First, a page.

The Legend Of Barney Thomson
Cert: 15 / 96 mins / Dir. Robert Carlyle / Trailer
To many moviegoers, (myself included) Robert Carlyle will always be the middle-aged, foul-mouthed killer Francis Begbie from Trainspotting. Which is unfair really, as he's played a variety of other roles too, but after many years of trying to shake the image, he's finally taken the directorial reins and stars now as the middle-aged, foul-mouthed killer Barney Thomson.
This film follows the eponymous Barney, a Glaswegian barber on the verge of a mid-life crisis, whose life and sanity begin to unravel when he accidentally kills his boss moments after being sacked from his job. Because the death looks so obviously like a murder, and because the Glasgow Police are simulateously trying to track a prolific serial killer, Barney decides to get rid of the body with a minimum of fuss. It's then that help arrives from a most unexpected source…
Wonderfully scripted, acted directed and photographed, TLoBT is one of those comedies which will work best for audiences with a dry/twisted sense of humour (cf. Sightseers). In fact, it's probably not unfair to say that the collective cinematic result is far stronger than the story itself. In many ways, the film is a bit too low-key for a directorial debut and feels almost hesitant, despite its overt language, humour and ghoulish subject matter. But Carlyle shows he's really An Actor's Director, and this film is all about the performances (and in that respect, he doesn't give himself an easy ride, either). Ray Winstone plays a very good Ray Winstone as the browbeaten police inspector tracking the serial-killer case, and Emma Thompson is having a lot of fun (and brilliantly) as Barney's foul-mouthed, bingo-addicted mum. But the standout performance for me was Tom Courtenay as Chief Superintendent McManaman, whose soft, Alan Bennett-esque tones belie some of the finest comedic scripting I've heard this year.
Both visually and thematically, The Legend of Barney Thomson is very much like a head-on collision between Trainspotting and Mr Jolly Lives Next Door, and Cinematographer Fabian Wagner's camera captures the urban claustrophobia of East-end Glasgow terrifyingly well. The streets are desaturated, but the film carries enough energy that walking through them never seems like hard work (and if anything, you just want to walk faster so you can be off them). The overbearing grimness of the tale is held at bay by Carlyle's hand, and I look forward to his future projects.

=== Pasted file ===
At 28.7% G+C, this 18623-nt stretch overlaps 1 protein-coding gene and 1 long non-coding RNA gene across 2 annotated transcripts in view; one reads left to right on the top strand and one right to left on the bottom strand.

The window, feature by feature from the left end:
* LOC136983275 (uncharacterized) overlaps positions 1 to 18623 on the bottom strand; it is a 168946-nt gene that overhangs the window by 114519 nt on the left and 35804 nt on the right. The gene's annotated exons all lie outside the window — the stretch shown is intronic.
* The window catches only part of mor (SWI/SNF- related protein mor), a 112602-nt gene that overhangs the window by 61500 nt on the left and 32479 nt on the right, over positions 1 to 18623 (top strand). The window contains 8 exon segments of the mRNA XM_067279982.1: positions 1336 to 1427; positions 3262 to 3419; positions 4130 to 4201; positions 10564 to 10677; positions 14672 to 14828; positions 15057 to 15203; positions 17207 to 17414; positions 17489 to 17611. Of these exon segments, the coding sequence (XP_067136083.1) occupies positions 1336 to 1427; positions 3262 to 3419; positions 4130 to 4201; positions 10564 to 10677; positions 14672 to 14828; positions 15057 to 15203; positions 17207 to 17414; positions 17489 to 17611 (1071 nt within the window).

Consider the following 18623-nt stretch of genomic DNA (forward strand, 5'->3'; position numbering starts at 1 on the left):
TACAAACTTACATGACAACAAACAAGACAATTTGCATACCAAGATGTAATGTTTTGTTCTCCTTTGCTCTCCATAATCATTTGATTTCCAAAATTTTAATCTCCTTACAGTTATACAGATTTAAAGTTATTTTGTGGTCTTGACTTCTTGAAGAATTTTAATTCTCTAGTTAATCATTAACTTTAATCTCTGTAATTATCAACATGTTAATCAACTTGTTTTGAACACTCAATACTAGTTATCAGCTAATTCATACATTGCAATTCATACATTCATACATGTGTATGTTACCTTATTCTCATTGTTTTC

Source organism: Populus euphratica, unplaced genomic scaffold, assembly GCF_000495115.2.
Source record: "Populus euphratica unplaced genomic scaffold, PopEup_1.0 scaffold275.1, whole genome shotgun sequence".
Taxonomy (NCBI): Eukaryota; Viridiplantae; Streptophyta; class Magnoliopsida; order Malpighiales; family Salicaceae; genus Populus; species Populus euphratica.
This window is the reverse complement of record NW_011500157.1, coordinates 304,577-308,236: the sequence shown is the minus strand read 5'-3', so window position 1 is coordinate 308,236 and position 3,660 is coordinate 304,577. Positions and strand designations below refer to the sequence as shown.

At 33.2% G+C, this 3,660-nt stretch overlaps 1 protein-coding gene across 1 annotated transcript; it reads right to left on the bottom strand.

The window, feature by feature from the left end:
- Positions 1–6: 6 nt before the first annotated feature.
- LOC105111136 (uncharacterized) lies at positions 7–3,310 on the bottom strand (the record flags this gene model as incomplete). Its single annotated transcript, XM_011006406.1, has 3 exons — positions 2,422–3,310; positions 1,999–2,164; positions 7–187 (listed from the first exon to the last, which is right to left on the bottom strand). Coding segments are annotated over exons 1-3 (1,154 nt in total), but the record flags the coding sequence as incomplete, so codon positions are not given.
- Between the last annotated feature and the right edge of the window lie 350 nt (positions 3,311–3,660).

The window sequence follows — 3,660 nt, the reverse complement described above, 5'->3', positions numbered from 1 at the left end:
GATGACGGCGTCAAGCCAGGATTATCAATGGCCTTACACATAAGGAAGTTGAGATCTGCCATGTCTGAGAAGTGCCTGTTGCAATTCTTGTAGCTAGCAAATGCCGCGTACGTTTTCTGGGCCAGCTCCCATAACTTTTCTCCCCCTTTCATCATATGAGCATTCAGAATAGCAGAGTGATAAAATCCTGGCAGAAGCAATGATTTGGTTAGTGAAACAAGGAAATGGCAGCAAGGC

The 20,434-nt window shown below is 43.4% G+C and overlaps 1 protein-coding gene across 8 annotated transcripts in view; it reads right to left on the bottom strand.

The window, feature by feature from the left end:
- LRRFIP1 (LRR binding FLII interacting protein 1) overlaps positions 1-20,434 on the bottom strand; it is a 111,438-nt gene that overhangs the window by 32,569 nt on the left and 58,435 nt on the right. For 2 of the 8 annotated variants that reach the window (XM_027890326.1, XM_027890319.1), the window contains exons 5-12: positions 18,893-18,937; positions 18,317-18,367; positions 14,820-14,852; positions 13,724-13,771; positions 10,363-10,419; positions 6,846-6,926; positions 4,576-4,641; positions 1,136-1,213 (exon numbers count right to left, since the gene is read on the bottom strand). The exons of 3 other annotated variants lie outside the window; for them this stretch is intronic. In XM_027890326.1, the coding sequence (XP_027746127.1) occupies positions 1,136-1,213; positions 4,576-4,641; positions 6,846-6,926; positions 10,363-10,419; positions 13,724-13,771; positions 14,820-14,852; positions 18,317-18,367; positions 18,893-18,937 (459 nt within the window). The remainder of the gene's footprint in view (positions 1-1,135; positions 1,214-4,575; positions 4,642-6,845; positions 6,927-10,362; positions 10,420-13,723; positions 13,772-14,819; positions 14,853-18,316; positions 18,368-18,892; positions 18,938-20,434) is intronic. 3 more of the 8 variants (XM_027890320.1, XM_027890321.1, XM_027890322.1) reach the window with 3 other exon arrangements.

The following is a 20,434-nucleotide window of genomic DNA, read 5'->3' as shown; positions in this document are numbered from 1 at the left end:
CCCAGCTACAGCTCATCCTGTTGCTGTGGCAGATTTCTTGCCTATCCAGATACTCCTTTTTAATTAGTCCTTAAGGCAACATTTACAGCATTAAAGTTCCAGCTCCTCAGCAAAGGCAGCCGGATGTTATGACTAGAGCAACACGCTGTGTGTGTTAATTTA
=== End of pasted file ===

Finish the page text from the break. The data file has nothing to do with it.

It's not all plain sailing, however. As I've mentioned, the narrative itself seems almost undercooked, not quite making the leap from page to screen. I suspect the books will be just as enjoyable, but for different reasons, having time to paint the surroundings (and supporting characters) more fully. The film just about pulls it off, but you get the feeling it's scrabbling to fill its already-brief 96 minutes. Other aspects, like Barney's first-person narration, are so under-used as to be pointless.
On a more technical front, the incidental music is too loud in the mix, as is much of the background noise, and vast swathes of dialogue disappear through mumbling. And it's not the Glaswegian accents, it's the mumbling. There's the distinct possibility that it was just the audio setup in the screen, of course, but I've had no previous with the cinema in question. Oh, and shouldn't there be some sort of law against a cinema showing a 2.35:1 aspect-ratio film in a 16:9 setup auditorium? The aforementioned Mr. Wagner didn't work his bollocks off making this film look grimily fantastic so that it can be shoved on the only available screen as an afterthought, with black bars projected at the top and bottom ;)
If you only see one movie this year which features interior and exterior shots of Glasgow Barrowlands, make it The Legend of Barney Thomson.
If you can find it near you, sure. That said…
Well, as much fun as the film is, its sparse release-schedule means that you'll probably end up watching it on DVD with a bottle of wine one Sunday night; a task for which it's absolutely ideal.
Well, Robert Carlyle will always be Begbie to me, but he's also very good in this.
Given that it almost runs out of story, yes.
This film stars Robert Carlyle, James Cosmo and Finlay Welsh, all three of whom appeared in 1996's Trainspotting alongside Ewan 'Kenobi' McGregor.
(All roads lead to Kenobi, today.)
• ^^^ That's dry, British humour, and most likely sarcasm or facetiousness.
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